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Speaking across the threshold: 2010 census enumeration of Russian-speaking immigrants
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*Ludmila Isurin, The Ohio State University 

Keywords: census, enumeration, Russian, race, ethnicity, gender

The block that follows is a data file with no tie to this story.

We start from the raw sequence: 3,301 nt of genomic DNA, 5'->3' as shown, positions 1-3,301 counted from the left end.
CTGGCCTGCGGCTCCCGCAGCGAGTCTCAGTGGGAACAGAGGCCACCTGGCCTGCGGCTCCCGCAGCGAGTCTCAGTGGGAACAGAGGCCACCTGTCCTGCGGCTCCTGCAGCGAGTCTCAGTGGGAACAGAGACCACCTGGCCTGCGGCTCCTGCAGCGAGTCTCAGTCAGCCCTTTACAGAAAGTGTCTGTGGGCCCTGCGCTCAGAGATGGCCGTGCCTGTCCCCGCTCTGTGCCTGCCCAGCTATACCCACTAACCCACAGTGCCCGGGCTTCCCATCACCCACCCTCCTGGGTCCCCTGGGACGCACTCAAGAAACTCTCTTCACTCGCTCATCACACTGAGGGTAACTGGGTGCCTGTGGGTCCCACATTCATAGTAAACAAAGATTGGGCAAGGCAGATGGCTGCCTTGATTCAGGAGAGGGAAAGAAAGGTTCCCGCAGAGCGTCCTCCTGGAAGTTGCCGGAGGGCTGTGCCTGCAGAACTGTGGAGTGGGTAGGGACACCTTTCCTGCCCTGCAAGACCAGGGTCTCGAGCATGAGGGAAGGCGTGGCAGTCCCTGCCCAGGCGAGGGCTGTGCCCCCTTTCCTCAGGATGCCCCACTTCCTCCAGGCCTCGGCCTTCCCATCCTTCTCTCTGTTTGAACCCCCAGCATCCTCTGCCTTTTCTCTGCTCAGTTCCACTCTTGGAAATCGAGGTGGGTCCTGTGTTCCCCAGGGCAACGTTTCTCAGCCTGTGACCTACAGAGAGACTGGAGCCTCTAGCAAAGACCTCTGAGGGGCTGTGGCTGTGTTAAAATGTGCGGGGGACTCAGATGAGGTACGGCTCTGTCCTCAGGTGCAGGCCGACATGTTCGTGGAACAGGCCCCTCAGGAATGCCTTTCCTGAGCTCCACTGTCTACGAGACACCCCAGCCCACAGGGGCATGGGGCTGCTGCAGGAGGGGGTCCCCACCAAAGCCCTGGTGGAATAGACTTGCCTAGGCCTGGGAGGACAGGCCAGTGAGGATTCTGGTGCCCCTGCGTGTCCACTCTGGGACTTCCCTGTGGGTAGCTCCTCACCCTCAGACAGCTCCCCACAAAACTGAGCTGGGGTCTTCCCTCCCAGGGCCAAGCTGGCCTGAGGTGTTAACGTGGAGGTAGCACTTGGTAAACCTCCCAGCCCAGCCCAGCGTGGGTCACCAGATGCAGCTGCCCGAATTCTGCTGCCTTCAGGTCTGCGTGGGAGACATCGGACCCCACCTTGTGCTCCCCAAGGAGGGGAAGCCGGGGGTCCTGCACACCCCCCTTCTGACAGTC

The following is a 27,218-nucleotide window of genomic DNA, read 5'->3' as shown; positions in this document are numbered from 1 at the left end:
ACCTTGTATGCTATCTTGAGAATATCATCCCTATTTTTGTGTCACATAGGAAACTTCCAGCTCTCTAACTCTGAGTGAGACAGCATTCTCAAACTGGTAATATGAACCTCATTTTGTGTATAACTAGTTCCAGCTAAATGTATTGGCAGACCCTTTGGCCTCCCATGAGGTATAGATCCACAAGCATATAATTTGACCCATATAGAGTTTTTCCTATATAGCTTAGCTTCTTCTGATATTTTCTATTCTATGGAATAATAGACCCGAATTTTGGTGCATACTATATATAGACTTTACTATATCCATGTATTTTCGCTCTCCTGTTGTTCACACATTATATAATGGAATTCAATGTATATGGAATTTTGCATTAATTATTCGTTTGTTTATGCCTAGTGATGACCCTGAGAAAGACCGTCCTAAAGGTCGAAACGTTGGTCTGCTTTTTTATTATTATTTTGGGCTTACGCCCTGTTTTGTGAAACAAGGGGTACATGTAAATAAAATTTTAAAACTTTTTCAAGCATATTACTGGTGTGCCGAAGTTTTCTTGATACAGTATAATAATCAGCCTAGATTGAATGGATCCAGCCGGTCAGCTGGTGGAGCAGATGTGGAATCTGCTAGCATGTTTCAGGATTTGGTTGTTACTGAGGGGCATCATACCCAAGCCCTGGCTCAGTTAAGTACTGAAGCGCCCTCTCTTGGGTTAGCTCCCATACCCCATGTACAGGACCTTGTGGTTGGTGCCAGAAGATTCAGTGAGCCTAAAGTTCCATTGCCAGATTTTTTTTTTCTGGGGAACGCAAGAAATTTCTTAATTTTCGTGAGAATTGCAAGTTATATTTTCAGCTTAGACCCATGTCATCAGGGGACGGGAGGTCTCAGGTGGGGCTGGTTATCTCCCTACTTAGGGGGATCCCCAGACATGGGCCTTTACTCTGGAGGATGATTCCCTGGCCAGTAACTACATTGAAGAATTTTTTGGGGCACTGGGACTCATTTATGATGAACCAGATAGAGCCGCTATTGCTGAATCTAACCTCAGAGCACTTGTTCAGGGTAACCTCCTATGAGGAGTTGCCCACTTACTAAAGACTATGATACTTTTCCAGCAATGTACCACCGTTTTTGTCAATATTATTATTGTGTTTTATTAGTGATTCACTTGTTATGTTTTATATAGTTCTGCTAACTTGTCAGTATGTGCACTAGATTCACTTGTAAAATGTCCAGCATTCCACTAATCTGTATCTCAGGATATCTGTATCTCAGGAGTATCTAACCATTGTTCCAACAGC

The paper discusses the major findings of the observational study conducted during the 2010 US Census enumeration. Altogether 67 cases involving Russian respondents and 36 interviews with English speakers were observed. The cross-cultural and socio-cultural comparison of the two groups revealed a few factors that secure the success of the NRFU interviews among Russian-speaking respondents. The factors of gender (both respondent’s and enumerators’), age, and ethnicity of the enumerator played a major role in the success of the interview. Russian speaking elderly female respondents were more likely to reach the desired level of comfort at the end of the interview than Russian male and English-speaking female counterparts. The role of the opposite gender and age proximity between the respondent and enumerator contributed to the establishment of the adequate comfort level during the interview. The cultural norm of hospitality promoted a higher rate of interview success among elderly Russians than among younger Russians and all age groups of English speakers. In addition, the study revealed a major misunderstanding of the ‘race’ question by Russian respondents. The lack of the conceptual overlap between ‘race’ and ‘nationality’ and the major role of the latter in the formation of self-identification among Russian immigrants led to numerous instances of confusion during the NRFU interviews. The manipulation of the ‘race’ question by enumerators produced responses ranging from ‘White’ to “Jew”. The paper calls for a closer consideration of various issues within and outside of the linguistic domain for future census enumeration of hard to reach populations.

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